1. Have a think about when your child whines. What happened immediately before your child started whining? Or that day? Could it be that your child is tired or sick? Could it be that your child was trying to get your attention and couldn't? If you notice patterns in causation, try to put processes in place to avoid these triggers.
2. Be clear and be consistent. Tell you child that you would love to address your child's needs, but you expect him or her to ask in a nice voice. When your child whines, say "I would love to help you, but I expect you to ask in a nice voice." Get caretakers, parents, grandparents on the same page. If whining accomplishes something for your child, your child will keep on whining.
3. Model how to ask nicely. Your child may not know what "whining" is. Make sure it is clear to your child what whining is and what a nice voice or a nice way to ask is too.
4. Reinforce the positive behavior. When your child uses a nice voice, make sure to reinforce this behavior. This is the most powerful tool in changing behavior. Take the time - whenever your child uses a nice voice or asks for something without whining - to say "Good use of a nice voice!" or "Yay! I get to help you because you used a nice voice. This must make you proud of yourself that you used a nice voice and were able to accomplish what you wanted!"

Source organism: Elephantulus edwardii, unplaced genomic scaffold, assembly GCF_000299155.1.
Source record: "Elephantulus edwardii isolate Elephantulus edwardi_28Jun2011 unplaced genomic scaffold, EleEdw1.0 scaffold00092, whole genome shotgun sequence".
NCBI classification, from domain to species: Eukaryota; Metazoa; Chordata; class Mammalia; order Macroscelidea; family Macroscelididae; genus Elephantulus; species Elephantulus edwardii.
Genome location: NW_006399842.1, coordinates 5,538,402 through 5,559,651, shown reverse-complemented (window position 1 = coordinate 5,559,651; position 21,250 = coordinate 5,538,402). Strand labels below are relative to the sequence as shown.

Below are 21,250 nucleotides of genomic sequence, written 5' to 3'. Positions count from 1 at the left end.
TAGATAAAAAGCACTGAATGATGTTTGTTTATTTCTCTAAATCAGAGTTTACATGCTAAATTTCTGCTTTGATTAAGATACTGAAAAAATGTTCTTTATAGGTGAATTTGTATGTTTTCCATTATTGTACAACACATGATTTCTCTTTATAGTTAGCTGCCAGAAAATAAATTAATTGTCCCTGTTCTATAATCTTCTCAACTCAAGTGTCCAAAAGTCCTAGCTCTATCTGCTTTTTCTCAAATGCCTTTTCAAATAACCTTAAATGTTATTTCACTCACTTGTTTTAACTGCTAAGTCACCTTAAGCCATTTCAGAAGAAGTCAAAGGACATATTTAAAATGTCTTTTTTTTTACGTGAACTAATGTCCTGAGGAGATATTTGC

5. Reflect and improve. Think about what worked and what did not work that day in teaching your child how not to whine. Did you get angry? What can you do to approach the situation in a measured way? Ideas include taking time to take deep breaths for yourself or making sure you are rested or calm when your child returns from school or you see your child at night. Take the time you need to clear your own mind so you can be a better teacher.